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    I think it boils down to swirly envy. A bloke has a swirly lens but thinks that lens might be swirly-er, so he buys it. Then another. Then another. It's an addiction sort of like those pretzels with the peanut butter inside.
     
  14. darinwc

    darinwc Subscriber

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    Swirly envy, eh? Maybe they are compensating for something?
     
  15. michaelbsc

    michaelbsc Member

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    My stuff, hell.

    I'm becoming vintage.

    Unlike the old commercial, I'm getting older, not better.
     
  16. IloveTLRs

    IloveTLRs Member

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    I see prices going up here in Japan, too. Unfortunately non-film users are buying lots of lenses- specifically I've seen plenty of fantastic Contax and M42 lenses going to waste on little plastic non-film cameras.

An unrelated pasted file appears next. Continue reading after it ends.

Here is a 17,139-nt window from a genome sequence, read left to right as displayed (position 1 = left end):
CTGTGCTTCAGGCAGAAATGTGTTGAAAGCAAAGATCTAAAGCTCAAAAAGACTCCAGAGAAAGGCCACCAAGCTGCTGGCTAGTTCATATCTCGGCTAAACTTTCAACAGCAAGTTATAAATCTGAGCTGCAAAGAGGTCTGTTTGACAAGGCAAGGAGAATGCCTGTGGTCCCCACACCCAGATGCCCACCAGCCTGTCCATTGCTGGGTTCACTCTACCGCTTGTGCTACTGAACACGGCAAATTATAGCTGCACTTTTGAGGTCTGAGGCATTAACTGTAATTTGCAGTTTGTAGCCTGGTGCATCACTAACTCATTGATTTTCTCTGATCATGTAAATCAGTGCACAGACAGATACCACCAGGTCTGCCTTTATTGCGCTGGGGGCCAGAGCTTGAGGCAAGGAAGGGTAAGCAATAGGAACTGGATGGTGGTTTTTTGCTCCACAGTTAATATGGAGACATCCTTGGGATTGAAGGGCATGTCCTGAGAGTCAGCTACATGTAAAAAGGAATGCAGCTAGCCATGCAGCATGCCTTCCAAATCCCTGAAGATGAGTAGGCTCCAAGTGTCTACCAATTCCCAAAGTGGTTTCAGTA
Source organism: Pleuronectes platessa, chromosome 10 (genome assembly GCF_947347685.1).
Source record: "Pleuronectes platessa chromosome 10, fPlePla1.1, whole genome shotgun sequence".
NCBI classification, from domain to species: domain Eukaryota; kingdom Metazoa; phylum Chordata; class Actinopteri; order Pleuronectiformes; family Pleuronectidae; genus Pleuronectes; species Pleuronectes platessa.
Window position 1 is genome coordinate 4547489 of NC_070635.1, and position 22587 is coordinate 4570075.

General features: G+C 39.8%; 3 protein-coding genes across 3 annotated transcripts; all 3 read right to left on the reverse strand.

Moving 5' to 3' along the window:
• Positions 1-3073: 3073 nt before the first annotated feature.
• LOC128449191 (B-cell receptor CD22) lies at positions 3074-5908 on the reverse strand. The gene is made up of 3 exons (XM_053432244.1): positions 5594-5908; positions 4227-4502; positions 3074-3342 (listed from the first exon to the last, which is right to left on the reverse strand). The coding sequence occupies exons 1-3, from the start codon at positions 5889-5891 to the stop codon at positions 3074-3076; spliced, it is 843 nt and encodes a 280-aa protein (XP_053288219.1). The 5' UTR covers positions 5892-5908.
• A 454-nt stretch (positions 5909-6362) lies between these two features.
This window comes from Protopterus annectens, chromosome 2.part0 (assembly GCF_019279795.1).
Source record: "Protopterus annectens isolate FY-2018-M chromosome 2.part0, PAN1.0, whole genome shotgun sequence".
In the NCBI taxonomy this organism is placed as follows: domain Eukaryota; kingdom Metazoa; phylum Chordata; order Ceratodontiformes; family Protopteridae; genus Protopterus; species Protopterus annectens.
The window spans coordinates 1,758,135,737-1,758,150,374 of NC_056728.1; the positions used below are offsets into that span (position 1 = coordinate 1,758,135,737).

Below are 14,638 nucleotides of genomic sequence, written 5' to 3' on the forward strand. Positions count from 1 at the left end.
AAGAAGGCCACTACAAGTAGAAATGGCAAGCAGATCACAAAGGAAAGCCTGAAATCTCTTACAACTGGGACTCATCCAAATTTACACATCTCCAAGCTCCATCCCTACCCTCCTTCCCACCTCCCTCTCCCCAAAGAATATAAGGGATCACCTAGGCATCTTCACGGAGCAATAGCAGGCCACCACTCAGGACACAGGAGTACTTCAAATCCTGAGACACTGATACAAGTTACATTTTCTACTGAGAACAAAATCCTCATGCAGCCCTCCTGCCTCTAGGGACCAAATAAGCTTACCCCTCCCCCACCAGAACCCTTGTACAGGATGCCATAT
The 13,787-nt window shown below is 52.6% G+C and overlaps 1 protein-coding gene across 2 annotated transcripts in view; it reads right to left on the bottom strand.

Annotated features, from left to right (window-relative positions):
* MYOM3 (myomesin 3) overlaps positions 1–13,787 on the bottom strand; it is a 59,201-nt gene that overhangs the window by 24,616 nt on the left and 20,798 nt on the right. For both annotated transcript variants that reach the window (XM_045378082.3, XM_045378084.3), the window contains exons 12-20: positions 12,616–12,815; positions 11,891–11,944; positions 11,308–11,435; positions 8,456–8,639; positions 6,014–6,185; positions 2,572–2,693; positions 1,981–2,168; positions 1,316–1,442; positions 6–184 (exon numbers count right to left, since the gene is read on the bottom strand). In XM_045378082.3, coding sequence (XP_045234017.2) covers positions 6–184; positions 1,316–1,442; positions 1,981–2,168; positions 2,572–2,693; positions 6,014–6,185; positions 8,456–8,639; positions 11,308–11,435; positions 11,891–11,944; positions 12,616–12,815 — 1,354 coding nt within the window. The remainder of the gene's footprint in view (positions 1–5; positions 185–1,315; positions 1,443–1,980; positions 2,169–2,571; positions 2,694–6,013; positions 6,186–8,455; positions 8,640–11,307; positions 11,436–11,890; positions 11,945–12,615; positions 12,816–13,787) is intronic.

Call me a fence-builder/snob/whatever, but I think they should stick to their crummy plastic kit lenses.

    The current "trend" here is moving away from long-focus to wide angle. 90mm lenses aren't moving much, and 135mm can't be given away. More for me :D
     
  17. vet173

    vet173 Member

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    As you might consider a particular filter for a certain look , I can also add to the mix a specific lens flavor, or personality if you will. Some very distinctive visual differences can be had. To answer the question, I have 6, I NEED more.
    John
     
  18. gandolfi

    gandolfi Member

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    If you want some lens for your collection, than a Dallmeyer might be the thing...

    BUT if you want swirley backgrounds, then look for unnamed Petzvals - some are really cheap.. and swirl like hell....

    I have too many lenses - I buy them because I want to use them, but....

    always just one more I want..
     
  19. Two23

    Two23 Member